BOREHAM TALK REPEATED BY REQUEST
Wet and windy weather did not deter local residents from venturing to the meeting room at Warminster Library on the evening of Monday 20th March 1989.
The reason for the gathering was a slide show given by local historian Danny Howell, who on behalf of the Warminster Branch of the British Heart Foundation, spoke for two hours about Boreham, the ancient hamlet on the eastern side of town.
The history of Boreham he said can be traced to the 13th century. The name was recorded in 1251 as Buriton Delamere; the suffix coming from the Delamere family, who lived at Nunney Castle, near Frome. They owned several pieces of land in Wiltshire and Somerset, including the village of Fisherton Delamere in the Wylye Valley.
The mediaeval village of Boreham was situated in what is now a field, north of the Boreham Road, between Grange Lane and the road to Home Farm. When the field was ploughed in 1977, the late Robert Smith of the county council's archaeology department was able to walk it. He discovered thousands of potsherds which are now deposited at the Dewey Museum. The pots are thought to have been made at Crockerton but none date after the 14th century, which suggests the village of Boreham had expanded outwards before that time.
The house known today as Boreham Manor (200 Boreham Road) is not the original manor house which stood on the same site. When William Temple bought the manor in 1821, he did not like the house and because he had already built a new residence for himself further east (Bishopstrow House in 1817) he had the old manor house demolished. Four cottages were built on the roadside but these were replaced by the present house in Victorian times. The only reminders of the previous house are the old manorial fishponds between the road and the river Wylye.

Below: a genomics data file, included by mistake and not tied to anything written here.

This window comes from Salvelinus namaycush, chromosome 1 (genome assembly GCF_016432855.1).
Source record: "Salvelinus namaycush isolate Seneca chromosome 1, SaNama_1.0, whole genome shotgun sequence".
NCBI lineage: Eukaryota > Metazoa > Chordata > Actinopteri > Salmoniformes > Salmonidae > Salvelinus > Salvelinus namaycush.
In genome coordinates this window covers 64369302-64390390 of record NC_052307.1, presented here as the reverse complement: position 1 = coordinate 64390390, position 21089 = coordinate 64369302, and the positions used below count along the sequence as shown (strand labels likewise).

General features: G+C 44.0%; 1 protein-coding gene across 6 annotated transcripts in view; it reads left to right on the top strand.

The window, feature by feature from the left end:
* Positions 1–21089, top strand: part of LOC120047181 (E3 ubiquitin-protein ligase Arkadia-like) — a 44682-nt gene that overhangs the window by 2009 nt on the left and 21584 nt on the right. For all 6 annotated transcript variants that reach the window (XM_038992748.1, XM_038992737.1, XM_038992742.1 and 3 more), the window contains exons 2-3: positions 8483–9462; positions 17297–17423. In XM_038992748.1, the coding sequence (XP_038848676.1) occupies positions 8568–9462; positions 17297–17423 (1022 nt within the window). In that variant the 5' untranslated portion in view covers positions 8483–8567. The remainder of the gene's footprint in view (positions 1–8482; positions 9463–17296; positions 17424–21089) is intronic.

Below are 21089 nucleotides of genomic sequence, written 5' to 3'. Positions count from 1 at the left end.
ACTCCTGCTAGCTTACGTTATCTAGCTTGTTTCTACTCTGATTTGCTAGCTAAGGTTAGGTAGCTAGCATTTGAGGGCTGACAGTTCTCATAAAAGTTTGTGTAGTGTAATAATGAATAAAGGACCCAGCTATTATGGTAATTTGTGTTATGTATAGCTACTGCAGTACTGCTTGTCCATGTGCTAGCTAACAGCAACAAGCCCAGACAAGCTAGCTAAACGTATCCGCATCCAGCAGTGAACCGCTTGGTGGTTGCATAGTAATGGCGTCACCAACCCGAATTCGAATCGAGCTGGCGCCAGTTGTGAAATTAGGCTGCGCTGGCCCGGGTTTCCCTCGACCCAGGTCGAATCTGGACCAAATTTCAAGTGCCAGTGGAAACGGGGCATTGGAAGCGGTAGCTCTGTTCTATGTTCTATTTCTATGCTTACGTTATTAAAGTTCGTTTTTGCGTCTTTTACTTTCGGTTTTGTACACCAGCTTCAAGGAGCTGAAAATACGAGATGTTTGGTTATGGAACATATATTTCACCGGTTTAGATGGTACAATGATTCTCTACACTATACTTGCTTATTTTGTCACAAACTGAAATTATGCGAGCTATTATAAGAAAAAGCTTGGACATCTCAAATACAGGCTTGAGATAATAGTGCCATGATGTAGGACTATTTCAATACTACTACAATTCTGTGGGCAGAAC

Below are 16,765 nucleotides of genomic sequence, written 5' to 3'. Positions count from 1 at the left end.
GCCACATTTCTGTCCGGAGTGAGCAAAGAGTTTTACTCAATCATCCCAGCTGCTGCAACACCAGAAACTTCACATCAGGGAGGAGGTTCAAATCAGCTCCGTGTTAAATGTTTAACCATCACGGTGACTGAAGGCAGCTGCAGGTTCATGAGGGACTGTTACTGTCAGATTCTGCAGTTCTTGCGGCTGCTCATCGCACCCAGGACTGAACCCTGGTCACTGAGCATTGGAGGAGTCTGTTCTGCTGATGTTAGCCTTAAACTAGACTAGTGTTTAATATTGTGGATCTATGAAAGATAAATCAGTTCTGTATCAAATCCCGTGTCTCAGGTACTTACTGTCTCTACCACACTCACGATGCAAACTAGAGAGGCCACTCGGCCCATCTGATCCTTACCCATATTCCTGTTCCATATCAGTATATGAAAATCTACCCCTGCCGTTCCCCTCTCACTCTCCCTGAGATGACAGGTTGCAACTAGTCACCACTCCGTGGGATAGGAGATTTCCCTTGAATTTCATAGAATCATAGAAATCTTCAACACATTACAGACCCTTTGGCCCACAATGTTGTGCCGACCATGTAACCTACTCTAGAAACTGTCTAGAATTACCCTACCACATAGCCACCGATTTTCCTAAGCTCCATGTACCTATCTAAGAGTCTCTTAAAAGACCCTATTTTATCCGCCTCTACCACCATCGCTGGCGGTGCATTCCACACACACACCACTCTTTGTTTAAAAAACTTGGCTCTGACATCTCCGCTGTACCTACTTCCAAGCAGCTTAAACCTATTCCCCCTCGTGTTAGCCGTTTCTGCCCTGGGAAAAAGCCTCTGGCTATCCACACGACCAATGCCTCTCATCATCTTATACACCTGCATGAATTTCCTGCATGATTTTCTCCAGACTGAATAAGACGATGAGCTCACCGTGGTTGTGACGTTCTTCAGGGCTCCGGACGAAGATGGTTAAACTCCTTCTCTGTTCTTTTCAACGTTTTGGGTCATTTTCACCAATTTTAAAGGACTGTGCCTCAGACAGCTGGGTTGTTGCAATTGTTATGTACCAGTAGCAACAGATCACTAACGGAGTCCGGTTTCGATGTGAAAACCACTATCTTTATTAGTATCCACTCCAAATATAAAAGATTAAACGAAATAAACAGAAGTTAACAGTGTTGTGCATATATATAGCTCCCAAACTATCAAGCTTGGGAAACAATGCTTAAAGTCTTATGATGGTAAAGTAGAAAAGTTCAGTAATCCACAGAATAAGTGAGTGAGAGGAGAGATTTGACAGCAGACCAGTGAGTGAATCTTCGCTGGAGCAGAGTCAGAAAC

Mr. Howell's s slides took the audience on an 'armchair' tour of Boreham, looking at many of the houses. He also spoke about Boreham Mill and some of the millers, particularly Edward James Bradfield and Neville Marriage. Mr. Marriage sold the mill to a syndicate in 1929 and it became part of the Marshman's set-up. One slide showed members of Marshman's staff on a charabanc outing to Cheddar Caves during the 1930s.
The site of the Warminster Wheel and Wagon Works is now occupied by a modern garage. They were established by Robert Exten in the 1850s. Mr. Howell read out a letter written in 1862 by Robert Exten's children. It was discovered hidden in a bottle in the wall of the Exten's home, Wheel Cottage, during demolition work in 1966. The works were later acquired by Alfred Edwin Down, who was also landlord of the Yew Tree inn and a sub-postmaster.
Other highlights included the forge at 215 Boreham Road. The Fitz family, who hailed from the Nadder Valley, were blacksmiths there from 1865 onwards.
Another smith at Boreham was Thomas Slade, who died in 1847. He was known as "the intelligent blacksmith" and could play several musical instruments. He was often appointed bandmaster at local festivals and acted as umpire during disputes among musicians. Thomas Slade made the railings which can still be seen around the grounds of Bishopstrow House.
A vote of thanks was given by Jean Pike. There was no admission charge but a collection for the British Heart Foundation raised £65.